Another fall with schools starting and the weather heating up. Why is it that fall always brings high temps when it’s time for kids to be seated and concentrating on school work? Good news tho’ most of the schools now have air conditioning which makes a lot of difference. Remember when the only place with AC was the office? I never did figure out why they got it when the rest of us were trapped in hot rooms with 18-20 sweaty, wiggly bodies. When you stop and think about it, maybe the kids who were always getting sent to the office were a lot smarter than the rest of us dogooders. As Harold says, “Last year we could not buy a rain, now it rains or sprinkles every 3-4 days.” We just had .5 of rain but it didn’t do much towards cooling things until the sun went down. I was on a grocery/prescription run to Faith Saturday where the bank clock said 99 degrees. The official weather said 98 in Faith that day. Whichever you believe, I know it sure was hot. Vonnie O'Dea was in Philip on Tuesday for appointments. She met her sister, Betty Smith, for lunch and later visited her Aunt Eleanor Kroetch at the Silverleaf Assisted Center before coming home. Sunday, Jim and Vonnie O'Dea went to Faith where they attended the Year of Faith Mass with Bishop Robert Gruss officiating. They enjoyed lunch at the church after mass. Lacey, Quirt and Rio Wondercheck rode to Philip Sunday with Harold and I to see my dad, Irvin Thompson. We also visited with Irene (Klink) Becker, a former Marcus area resident. Later that evening Robert Wondercheck rode horseback to our house to do some “odd job” stuff that we needed done. We sure do appreciate having him here to do that. Thursday, Lacey, Quirt, and Rio Wondercheck and I were in Rapid City where Quirt saw a doctor. He has had a bug since Tuesday. Now I think he shared his headache/stomach thing with grandma. John Samuelson ate lunch with us Saturday. He and Harold were moving machinery back to our place as they were done combining wheat. The other day I was noticing all the blinged up cowgirl boots on the Internet and as usual I couldn’t help thinking they wouldn’t stay that way long if they really got used for what a cowgirl needs to use boots for. When I was a bright eyed, bushy tailed, college freshman all the rage was featherlite boots. I raced right out and got mine and wore them to ride in. Dumb, dumb idea. Since the boots were “featherlite” because they didn’t have a welt around the sole the stirrup scuffed up the sides of my new boots pretty darn bad before we got home. Usually there’s a down side to some of the cutesy in things. Sometimes things aren’t used because there’s some good reason they went out of style. Take for example the new rage of “farm sinks.” Farm sinks are one big sink that takes up the space of your current double sink. I remember people having those and they couldn’t wait to get rid of them. Reason: It takes too much water to fill them every time. Many women went out and bought a metal bowl or used a big Tupperware bread bowl to wash dishes in. I watch people with their new farm sink and think, Hmmm how long till daddy says the water bill is too high? Or how about the houses with high ceilings and exposed beams? I think warm air rises and high ceilings cost more to heat a room. Course I been wrong before. We are supposed to learn from our past mistakes but it seems that many of us are so busy being stylish we lose all common sense and memory.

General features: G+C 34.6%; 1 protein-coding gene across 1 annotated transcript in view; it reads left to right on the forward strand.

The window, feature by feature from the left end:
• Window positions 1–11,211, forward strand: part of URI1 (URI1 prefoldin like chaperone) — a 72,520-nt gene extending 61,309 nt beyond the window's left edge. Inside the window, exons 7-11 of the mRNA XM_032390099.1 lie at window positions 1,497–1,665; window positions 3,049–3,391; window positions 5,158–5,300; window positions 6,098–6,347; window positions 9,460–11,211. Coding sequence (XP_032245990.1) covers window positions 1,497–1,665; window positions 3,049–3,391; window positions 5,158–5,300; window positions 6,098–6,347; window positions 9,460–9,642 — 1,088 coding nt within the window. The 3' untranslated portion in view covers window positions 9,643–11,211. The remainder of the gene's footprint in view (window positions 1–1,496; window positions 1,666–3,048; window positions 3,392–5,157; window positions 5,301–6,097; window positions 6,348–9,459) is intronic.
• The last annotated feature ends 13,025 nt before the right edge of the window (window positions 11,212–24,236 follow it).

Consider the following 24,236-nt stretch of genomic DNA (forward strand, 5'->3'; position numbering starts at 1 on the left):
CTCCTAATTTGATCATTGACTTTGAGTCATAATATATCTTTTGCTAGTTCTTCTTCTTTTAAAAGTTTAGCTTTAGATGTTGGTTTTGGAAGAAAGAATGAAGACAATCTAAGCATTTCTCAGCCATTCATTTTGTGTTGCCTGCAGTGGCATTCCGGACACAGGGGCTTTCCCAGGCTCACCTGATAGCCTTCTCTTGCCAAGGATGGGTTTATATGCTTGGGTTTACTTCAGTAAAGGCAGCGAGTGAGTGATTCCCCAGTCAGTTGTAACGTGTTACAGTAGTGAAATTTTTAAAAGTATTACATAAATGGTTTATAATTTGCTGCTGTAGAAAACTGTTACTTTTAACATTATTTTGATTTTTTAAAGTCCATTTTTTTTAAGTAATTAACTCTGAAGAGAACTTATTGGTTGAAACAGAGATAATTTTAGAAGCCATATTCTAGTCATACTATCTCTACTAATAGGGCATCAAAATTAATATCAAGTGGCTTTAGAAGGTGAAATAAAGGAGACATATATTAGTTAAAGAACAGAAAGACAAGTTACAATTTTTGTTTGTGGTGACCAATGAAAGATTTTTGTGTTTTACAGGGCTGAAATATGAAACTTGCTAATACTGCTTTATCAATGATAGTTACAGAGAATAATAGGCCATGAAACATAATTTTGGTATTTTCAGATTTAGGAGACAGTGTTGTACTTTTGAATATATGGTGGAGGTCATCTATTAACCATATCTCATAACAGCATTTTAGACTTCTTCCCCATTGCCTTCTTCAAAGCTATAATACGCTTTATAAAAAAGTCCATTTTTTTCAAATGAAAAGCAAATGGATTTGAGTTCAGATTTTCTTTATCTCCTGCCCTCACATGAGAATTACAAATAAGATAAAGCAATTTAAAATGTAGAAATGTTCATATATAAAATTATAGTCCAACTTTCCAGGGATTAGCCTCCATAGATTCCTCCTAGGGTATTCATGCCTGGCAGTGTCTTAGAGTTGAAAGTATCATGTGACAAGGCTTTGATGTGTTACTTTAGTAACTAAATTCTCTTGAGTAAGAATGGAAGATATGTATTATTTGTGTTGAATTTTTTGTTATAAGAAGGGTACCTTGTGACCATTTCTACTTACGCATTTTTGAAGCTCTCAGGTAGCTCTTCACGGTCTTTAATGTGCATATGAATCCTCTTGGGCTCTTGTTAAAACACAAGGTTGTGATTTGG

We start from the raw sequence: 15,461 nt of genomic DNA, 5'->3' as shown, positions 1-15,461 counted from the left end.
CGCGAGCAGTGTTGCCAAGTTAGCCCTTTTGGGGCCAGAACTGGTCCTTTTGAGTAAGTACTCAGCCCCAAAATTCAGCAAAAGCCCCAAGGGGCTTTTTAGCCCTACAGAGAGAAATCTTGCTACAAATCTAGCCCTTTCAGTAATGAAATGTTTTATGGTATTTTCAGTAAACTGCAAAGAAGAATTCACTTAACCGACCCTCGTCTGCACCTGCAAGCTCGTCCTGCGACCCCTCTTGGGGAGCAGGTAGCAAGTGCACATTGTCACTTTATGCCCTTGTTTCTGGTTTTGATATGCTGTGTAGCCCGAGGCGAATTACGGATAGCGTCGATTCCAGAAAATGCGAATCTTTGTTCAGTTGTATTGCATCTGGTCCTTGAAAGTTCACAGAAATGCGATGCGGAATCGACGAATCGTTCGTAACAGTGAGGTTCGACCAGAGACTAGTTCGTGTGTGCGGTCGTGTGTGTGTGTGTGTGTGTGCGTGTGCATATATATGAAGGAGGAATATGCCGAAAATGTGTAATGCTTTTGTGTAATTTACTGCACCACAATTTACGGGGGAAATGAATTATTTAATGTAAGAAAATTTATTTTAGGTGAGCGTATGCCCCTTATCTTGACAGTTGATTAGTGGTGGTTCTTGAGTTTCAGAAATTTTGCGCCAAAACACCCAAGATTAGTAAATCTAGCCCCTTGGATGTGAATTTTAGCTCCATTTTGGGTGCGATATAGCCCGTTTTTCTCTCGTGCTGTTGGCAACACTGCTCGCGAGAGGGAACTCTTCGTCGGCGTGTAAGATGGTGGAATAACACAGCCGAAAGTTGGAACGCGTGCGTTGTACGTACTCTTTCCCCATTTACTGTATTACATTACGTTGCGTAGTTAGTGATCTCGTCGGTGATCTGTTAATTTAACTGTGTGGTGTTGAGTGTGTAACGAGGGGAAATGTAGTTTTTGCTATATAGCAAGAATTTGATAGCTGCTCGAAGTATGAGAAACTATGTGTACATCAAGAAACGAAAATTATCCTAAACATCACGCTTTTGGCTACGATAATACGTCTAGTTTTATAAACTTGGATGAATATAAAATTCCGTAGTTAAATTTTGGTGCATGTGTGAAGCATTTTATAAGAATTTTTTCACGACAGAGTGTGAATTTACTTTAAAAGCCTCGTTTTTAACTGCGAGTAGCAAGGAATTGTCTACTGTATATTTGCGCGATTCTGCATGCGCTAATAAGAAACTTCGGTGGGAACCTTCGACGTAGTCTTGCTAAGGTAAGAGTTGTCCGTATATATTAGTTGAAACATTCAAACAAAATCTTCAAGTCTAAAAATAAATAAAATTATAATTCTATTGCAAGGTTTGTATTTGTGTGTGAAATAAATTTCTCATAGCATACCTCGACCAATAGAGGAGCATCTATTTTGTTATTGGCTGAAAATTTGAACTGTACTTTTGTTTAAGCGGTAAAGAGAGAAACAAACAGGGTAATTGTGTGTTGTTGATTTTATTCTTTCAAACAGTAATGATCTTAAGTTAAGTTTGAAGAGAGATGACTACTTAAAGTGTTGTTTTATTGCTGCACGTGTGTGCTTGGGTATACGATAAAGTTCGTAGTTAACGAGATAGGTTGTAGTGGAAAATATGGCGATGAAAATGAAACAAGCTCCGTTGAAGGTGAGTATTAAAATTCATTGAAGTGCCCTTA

Opal Area News